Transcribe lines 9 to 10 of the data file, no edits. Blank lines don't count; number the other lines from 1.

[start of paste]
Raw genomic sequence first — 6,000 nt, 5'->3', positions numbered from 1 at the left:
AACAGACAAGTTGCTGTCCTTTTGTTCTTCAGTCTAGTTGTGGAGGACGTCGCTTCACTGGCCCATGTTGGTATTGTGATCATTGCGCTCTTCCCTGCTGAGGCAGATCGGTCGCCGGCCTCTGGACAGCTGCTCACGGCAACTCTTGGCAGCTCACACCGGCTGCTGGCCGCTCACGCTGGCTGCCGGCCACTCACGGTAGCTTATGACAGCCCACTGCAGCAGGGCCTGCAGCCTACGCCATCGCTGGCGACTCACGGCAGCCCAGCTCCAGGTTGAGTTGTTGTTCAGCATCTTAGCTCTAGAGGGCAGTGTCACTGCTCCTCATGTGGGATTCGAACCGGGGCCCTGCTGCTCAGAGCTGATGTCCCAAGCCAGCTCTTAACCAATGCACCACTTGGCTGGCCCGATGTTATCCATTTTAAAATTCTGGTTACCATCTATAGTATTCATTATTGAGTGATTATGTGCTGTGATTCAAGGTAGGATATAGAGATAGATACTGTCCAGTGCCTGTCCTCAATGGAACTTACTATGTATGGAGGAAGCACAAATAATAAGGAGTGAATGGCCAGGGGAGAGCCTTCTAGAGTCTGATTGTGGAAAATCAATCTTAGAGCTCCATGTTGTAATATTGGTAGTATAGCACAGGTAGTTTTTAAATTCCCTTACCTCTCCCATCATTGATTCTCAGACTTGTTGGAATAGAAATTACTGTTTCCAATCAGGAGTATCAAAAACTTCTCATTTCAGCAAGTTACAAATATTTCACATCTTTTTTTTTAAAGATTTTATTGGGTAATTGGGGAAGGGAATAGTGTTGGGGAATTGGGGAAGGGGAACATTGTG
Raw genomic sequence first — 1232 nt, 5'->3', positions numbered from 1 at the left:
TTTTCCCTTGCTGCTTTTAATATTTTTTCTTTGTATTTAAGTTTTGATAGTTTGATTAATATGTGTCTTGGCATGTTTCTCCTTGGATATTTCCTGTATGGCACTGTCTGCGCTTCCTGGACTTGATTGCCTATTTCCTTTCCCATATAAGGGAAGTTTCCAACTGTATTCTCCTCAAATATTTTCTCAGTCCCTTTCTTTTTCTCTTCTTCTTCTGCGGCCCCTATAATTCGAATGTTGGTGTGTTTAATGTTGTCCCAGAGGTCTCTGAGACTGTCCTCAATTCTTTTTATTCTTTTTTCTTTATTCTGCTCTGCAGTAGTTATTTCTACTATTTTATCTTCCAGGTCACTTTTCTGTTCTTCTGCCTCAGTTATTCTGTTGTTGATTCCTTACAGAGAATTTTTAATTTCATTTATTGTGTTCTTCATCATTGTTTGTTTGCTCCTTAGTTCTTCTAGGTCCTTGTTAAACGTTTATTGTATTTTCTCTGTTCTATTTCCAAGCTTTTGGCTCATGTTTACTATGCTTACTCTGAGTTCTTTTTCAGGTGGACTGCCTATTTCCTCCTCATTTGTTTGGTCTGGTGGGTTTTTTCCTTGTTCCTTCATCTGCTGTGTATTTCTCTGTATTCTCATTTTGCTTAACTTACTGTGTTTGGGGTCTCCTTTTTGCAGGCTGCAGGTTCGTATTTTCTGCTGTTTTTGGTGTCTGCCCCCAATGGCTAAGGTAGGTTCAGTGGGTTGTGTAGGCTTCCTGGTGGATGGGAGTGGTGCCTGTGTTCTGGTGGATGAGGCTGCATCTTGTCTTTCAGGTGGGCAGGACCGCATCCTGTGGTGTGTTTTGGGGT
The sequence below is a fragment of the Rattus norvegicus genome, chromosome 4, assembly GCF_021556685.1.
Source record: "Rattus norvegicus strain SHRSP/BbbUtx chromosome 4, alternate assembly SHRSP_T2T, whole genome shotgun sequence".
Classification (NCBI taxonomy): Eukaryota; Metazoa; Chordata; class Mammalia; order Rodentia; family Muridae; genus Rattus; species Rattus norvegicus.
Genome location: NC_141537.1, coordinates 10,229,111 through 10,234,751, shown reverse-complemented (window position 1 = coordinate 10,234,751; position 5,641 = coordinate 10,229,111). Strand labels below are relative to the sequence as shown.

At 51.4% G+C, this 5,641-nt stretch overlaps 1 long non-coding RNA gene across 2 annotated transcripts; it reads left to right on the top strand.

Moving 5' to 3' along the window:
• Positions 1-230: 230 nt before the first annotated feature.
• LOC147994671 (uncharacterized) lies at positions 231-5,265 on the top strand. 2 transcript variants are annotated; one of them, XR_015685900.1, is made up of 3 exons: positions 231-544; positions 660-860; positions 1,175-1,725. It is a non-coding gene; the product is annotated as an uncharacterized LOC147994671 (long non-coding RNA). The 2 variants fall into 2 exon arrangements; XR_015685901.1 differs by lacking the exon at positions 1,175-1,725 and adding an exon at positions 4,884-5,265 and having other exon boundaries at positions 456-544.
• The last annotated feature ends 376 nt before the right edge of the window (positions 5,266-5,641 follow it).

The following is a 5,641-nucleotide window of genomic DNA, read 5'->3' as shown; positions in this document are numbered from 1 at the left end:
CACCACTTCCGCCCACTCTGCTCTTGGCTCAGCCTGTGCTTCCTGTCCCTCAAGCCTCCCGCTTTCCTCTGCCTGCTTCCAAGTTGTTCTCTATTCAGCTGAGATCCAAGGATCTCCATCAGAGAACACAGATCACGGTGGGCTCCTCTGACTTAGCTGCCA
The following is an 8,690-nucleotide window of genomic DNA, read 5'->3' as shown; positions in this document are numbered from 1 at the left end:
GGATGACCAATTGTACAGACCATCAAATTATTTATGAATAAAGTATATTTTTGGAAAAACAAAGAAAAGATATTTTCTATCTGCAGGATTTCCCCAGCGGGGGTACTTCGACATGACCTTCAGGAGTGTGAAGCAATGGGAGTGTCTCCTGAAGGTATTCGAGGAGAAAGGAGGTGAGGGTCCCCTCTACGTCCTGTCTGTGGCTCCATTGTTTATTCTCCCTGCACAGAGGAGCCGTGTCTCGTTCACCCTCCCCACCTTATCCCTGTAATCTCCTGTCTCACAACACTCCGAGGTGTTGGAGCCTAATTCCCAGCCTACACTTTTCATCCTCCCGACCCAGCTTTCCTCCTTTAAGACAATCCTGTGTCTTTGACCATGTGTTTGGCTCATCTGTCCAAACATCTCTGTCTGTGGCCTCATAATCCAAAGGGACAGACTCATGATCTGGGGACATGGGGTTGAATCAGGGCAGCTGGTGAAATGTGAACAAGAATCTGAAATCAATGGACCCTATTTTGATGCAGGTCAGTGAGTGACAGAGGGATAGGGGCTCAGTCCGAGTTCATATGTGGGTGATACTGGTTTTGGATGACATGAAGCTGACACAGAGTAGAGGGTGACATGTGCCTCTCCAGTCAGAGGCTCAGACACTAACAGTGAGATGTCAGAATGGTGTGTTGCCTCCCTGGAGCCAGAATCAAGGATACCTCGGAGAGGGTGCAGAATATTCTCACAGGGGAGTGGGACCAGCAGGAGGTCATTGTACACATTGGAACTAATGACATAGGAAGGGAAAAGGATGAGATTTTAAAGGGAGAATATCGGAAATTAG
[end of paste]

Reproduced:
At 51.4% G+C, this 5,641-nt stretch overlaps 1 long non-coding RNA gene across 2 annotated transcripts; it reads left to right on the top strand.

Moving 5' to 3' along the window: